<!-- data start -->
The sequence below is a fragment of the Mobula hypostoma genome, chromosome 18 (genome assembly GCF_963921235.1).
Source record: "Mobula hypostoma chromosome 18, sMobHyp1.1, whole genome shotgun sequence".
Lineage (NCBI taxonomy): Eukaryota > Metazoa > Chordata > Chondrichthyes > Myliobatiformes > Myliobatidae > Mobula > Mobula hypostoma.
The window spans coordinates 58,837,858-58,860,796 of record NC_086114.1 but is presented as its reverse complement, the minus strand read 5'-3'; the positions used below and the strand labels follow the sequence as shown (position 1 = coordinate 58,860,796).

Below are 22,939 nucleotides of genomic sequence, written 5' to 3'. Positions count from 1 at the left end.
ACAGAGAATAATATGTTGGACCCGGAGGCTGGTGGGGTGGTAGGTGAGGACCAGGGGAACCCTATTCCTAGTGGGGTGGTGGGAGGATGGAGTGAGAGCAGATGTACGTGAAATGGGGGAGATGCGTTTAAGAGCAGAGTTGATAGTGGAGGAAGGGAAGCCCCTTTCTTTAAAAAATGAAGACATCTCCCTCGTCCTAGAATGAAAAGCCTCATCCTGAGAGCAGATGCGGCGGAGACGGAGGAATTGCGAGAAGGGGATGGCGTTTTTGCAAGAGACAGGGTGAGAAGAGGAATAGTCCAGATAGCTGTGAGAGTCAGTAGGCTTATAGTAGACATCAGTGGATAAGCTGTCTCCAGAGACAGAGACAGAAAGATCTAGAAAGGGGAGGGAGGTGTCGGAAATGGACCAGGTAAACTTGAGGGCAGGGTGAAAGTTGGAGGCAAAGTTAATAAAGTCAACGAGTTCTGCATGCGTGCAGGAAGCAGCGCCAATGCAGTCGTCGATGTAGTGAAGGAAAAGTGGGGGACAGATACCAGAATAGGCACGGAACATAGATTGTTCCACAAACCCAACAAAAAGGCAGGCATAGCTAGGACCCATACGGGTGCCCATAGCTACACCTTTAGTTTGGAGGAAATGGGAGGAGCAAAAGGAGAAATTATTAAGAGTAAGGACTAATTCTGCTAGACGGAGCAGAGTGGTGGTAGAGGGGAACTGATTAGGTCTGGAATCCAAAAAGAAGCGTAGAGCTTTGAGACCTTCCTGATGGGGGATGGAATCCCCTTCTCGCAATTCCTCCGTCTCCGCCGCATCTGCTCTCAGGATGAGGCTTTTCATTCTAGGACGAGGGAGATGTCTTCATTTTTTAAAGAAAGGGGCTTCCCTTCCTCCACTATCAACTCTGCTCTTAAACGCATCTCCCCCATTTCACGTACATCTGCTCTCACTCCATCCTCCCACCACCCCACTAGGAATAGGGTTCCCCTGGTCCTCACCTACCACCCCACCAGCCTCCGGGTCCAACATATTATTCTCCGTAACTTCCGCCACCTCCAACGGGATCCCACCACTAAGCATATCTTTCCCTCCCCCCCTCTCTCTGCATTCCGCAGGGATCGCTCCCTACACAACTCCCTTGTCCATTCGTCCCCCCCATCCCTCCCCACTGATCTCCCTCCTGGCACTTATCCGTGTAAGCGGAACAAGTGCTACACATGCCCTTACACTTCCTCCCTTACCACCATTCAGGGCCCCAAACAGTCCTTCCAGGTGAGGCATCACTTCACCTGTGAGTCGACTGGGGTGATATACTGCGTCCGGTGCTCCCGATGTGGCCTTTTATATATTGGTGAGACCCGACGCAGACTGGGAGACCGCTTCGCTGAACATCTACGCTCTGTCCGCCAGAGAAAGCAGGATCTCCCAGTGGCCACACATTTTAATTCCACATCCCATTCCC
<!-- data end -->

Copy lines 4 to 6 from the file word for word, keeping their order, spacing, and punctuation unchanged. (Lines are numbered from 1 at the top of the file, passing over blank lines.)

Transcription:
The window spans coordinates 58,837,858-58,860,796 of record NC_086114.1 but is presented as its reverse complement, the minus strand read 5'-3'; the positions used below and the strand labels follow the sequence as shown (position 1 = coordinate 58,860,796).

Below are 22,939 nucleotides of genomic sequence, written 5' to 3'. Positions count from 1 at the left end.
ACAGAGAATAATATGTTGGACCCGGAGGCTGGTGGGGTGGTAGGTGAGGACCAGGGGAACCCTATTCCTAGTGGGGTGGTGGGAGGATGGAGTGAGAGCAGATGTACGTGAAATGGGGGAGATGCGTTTAAGAGCAGAGTTGATAGTGGAGGAAGGGAAGCCCCTTTCTTTAAAAAATGAAGACATCTCCCTCGTCCTAGAATGAAAAGCCTCATCCTGAGAGCAGATGCGGCGGAGACGGAGGAATTGCGAGAAGGGGATGGCGTTTTTGCAAGAGACAGGGTGAGAAGAGGAATAGTCCAGATAGCTGTGAGAGTCAGTAGGCTTATAGTAGACATCAGTGGATAAGCTGTCTCCAGAGACAGAGACAGAAAGATCTAGAAAGGGGAGGGAGGTGTCGGAAATGGACCAGGTAAACTTGAGGGCAGGGTGAAAGTTGGAGGCAAAGTTAATAAAGTCAACGAGTTCTGCATGCGTGCAGGAAGCAGCGCCAATGCAGTCGTCGATGTAGTGAAGGAAAAGTGGGGGACAGATACCAGAATAGGCACGGAACATAGATTGTTCCACAAACCCAACAAAAAGGCAGGCATAGCTAGGACCCATACGGGTGCCCATAGCTACACCTTTAGTTTGGAGGAAATGGGAGGAGCAAAAGGAGAAATTATTAAGAGTAAGGACTAATTCTGCTAGACGGAGCAGAGTGGTGGTAGAGGGGAACTGATTAGGTCTGGAATCCAAAAAGAAGCGTAGAGCTTTGAGACCTTCCTGATGGGGGATGGAATCCCCTTCTCGCAATTCCTCCGTCTCCGCCGCATCTGCTCTCAGGATGAGGCTTTTCATTCTAGGACGAGGGAGATGTCTTCATTTTTTAAAGAAAGGGGCTTCCCTTCCTCCACTATCAACTCTGCTCTTAAACGCATCTCCCCCATTTCACGTACATCTGCTCTCACTCCATCCTCCCACCACCCCACTAGGAATAGGGTTCCCCTGGTCCTCACCTACCACCCCACCAGCCTCCGGGTCCAACATATTATTCTCCGTAACTTCCGCCACCTCCAACGGGATCCCACCACTAAGCATATCTTTCCCTCCCCCCCTCTCTCTGCATTCCGCAGGGATCGCTCCCTACACAACTCCCTTGTCCATTCGTCCCCCCCATCCCTCCCCACTGATCTCCCTCCTGGCACTTATCCGTGTAAGCGGAACAAGTGCTACACATGCCCTTACACTTCCTCCCTTACCACCATTCAGGGCCCCAAACAGTCCTTCCAGGTGAGGCATCACTTCACCTGTGAGTCGACTGGGGTGATATACTGCGTCCGGTGCTCCCGATGTGGCCTTTTATATATTGGTGAGACCCGACGCAGACTGGGAGACCGCTTCGCTGAACATCTACGCTCTGTCCGCCAGAGAAAGCAGGATCTCCCAGTGGCCACACATTTTAATTCCACATCCCATTCCC